What is a LARGE Family?

"What is a LARGE Family?" by Kate Daneluk (CatholicMom.com)

Graph created by Kate Daneluk. All rights reserved.


Recently, an interesting question came up on a Facebook group: What constitutes a “large” family? I was surprised how varied the answers were. Reasons given ranged from simply being larger than the national or regional average, to feeling overwhelmed, to needing to purchase specialty vehicles.

I never would consider 3 children a large family. I grew up with 2 sisters. Most of the families in our area had two to four children, so that seemed average to me. My dad’s brother and sister each had 8, so that is what a “large family” looked like to me. I babysat for a family with 7 and everyone talked about them being a large family, so that affected my perception too.

What I learned from the Facebook discussion is that so many parts of our life are subjective. Look back a few generations and larger families are more common. Not only was abortion, birth control and even natural family planning fairly unknown and unavailable, but large families were more desired, particularly in agricultural areas. Most women married much younger, opening a bigger childbirth window. So those who were able to have many children usually did.

In the end, it doesn’t really matter if you have a “large” family or not. As Catholics we agree to be “accept children lovingly” into our new family in the Sacrament of Marriage. Being open to life is examined beautifully in Humanae Vitae, but it doesn’t mean everyone is called to or given the ability to have a certain number of children. So while I didn’t consider my family “large” until we had 5, I was surprised that some people thought anything over the average 2.3 pushed into the large category and that so many thought 4 was a large family. Many of the reasons given included the struggles of coping with more children in a world that no longer supports this.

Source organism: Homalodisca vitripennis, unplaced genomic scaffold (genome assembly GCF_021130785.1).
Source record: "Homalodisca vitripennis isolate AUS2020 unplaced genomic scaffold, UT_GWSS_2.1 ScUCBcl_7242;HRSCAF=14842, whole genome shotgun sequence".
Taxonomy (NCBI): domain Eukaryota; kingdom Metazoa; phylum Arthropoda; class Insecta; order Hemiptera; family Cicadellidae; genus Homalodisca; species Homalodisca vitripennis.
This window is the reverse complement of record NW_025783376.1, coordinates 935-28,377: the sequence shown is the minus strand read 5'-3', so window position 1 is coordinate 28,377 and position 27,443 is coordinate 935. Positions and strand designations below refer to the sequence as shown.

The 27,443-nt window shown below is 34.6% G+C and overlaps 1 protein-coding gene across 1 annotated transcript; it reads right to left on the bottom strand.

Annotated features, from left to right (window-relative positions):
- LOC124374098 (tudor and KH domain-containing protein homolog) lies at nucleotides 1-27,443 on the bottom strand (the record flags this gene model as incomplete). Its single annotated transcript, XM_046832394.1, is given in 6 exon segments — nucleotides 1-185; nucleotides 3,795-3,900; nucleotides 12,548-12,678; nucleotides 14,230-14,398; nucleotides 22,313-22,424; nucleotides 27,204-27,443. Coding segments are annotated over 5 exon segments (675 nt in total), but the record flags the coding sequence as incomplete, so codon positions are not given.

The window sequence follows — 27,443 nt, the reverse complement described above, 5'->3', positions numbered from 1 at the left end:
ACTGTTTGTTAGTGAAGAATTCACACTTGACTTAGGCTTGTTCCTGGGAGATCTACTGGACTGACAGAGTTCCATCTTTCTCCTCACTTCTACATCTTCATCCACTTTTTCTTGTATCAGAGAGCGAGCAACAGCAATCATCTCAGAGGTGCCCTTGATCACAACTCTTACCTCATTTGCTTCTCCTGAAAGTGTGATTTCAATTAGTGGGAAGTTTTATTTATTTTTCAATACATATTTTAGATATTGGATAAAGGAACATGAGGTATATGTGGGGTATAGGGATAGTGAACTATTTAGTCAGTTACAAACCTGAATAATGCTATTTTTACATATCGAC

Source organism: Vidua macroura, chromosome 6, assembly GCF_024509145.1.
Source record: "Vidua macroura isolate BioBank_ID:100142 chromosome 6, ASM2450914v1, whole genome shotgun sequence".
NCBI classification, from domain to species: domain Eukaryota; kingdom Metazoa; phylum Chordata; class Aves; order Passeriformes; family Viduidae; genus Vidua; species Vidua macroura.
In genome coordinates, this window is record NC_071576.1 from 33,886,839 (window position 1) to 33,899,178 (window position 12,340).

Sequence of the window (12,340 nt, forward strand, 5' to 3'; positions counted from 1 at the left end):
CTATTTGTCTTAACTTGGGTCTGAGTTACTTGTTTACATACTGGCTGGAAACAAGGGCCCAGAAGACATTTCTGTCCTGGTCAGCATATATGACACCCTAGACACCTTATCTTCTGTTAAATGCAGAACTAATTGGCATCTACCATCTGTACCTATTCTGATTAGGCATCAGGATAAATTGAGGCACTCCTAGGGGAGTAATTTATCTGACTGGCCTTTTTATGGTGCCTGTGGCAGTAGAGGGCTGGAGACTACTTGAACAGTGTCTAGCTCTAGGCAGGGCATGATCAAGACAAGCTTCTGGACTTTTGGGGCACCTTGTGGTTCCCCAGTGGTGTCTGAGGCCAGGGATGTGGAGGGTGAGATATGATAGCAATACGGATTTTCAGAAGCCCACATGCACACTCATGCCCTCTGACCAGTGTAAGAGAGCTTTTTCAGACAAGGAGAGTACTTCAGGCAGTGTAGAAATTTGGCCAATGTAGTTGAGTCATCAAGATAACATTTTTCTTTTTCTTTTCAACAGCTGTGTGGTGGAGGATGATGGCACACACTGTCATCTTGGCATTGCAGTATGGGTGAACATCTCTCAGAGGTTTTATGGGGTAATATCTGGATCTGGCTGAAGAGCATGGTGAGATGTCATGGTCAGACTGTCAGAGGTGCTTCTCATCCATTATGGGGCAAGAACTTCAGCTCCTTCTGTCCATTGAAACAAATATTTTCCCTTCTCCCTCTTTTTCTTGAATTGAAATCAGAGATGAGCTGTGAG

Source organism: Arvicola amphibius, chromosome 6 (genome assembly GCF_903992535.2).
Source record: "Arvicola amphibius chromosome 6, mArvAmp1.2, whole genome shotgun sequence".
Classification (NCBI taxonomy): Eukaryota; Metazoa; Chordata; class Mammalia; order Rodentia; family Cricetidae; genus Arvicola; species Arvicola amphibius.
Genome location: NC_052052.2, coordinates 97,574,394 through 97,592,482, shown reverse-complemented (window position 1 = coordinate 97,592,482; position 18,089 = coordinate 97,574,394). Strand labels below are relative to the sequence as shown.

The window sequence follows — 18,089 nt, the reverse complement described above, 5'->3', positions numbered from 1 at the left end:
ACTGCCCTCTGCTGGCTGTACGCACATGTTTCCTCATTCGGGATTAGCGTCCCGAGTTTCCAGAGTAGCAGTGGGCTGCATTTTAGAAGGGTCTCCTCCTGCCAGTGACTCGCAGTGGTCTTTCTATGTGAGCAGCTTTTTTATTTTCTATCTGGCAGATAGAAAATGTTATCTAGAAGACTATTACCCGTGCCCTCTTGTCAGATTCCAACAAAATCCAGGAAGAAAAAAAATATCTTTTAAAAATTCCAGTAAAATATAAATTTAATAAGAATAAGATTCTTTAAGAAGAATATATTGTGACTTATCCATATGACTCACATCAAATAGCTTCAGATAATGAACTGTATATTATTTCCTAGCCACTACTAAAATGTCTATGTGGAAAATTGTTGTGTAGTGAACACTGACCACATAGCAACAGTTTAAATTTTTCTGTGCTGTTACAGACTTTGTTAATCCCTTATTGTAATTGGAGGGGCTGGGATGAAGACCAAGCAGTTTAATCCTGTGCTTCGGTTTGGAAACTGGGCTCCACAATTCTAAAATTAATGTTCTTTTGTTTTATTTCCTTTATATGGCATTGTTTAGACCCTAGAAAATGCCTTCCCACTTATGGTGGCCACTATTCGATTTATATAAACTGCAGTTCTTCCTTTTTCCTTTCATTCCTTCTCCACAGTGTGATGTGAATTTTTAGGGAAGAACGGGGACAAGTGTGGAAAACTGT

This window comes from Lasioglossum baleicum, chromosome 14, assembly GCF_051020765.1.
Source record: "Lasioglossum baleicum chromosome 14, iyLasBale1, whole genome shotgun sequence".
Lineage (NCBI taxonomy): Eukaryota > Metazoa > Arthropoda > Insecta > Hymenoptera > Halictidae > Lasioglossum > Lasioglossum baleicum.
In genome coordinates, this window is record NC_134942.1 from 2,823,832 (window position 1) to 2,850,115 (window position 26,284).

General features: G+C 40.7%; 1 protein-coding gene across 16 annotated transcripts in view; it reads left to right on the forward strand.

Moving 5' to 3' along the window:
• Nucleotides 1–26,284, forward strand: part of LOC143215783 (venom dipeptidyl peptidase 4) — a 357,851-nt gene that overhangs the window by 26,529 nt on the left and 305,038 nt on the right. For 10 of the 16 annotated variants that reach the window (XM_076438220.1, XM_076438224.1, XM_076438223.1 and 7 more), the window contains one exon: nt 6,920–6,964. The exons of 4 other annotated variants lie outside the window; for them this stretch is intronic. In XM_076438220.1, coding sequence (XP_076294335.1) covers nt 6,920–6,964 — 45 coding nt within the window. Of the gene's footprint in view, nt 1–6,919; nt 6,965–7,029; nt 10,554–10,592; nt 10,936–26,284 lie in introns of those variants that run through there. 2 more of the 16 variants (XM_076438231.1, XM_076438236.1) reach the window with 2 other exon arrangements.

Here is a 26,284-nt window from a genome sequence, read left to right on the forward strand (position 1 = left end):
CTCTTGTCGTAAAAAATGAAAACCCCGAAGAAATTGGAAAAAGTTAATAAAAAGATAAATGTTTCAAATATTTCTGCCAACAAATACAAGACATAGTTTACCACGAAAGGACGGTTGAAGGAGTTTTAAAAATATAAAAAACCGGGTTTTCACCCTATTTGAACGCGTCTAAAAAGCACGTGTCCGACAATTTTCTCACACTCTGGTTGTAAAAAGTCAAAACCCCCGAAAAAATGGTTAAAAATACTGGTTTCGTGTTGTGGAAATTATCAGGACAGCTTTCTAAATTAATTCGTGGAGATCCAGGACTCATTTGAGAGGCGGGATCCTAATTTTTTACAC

Equally surprising, a few moms didn’t think anything less than 8-9 children was enough to hit the large sphere. These moms thought it was because they aren’t “overwhelmed enough” to think of their families as large. So is there an automatic implication that a “large” family is one where parents must be overwhelmed? Large is a relative term. A large beverage can be anywhere from 16-48 ounces depending on where you are. This thought inspired this:

You may be a large family IF you have:


  • Your whole world just changed. Nothing will ever be larger than this!


  • The children’s lives and schedules begin to dictate your schedule in a way you never thought possible.
  • Their stuff starts to take over every room of your house.


  • No more man-to-man defense. It is always zone.
  • The “family” deals at hotels and restaurants no longer apply to you.
  • You will need to adjust recipes to feed more than four.


  • If you haven’t pulled the trigger yet: Minivan!
  • Oh, and you may be seriously considering moving.
  • You start storing clothes for hand-me-downs with military precision, but still manage to miss items you had in storage while your youngest wears shoes no one noticed were 2 sizes too small.
  • It’s getting harder and harder to find a spot to sit in a restaurant.


  • You find yourself googling “large family hacks” online at least once a week.
  • You have to get 2 rooms to legally stay in a hotel. See ya tomorrow, honey!
  • Suddenly, one set of dishes/glasses/flatware is not enough to get through one day.
  • Costco is your regular grocery store.
  • You read a recipe promising to make enough chicken for 4 meals and realize that you can’t fit enough chicken in your jumbo crockpot to do that for your brood.


  • You are afraid your washing machine may sue you for unfair working conditions since it hasn’t had a day off since . . .
  • Your babies know all the lyrics to the top 40 because they spend so much time with teenagers and never watch Sesame Street.
  • MINIvan? Ha! You have been driving a passenger van with an “I used to be cool” sticker on it for a year.
  • Airbnb or Winnebago are the only way you can go on vacation without spending a year’s salary.
  • You make a good living but haven’t paid federal taxes in years because you have so many dependents.
  • The government doesn’t believe you when you file your taxes with yet another dependent and demands further proof that your children actually exist. (Yes, this actually happened to us.)


  • Figuring out where all the kids should sleep reminds you of doing the seating chart at your wedding.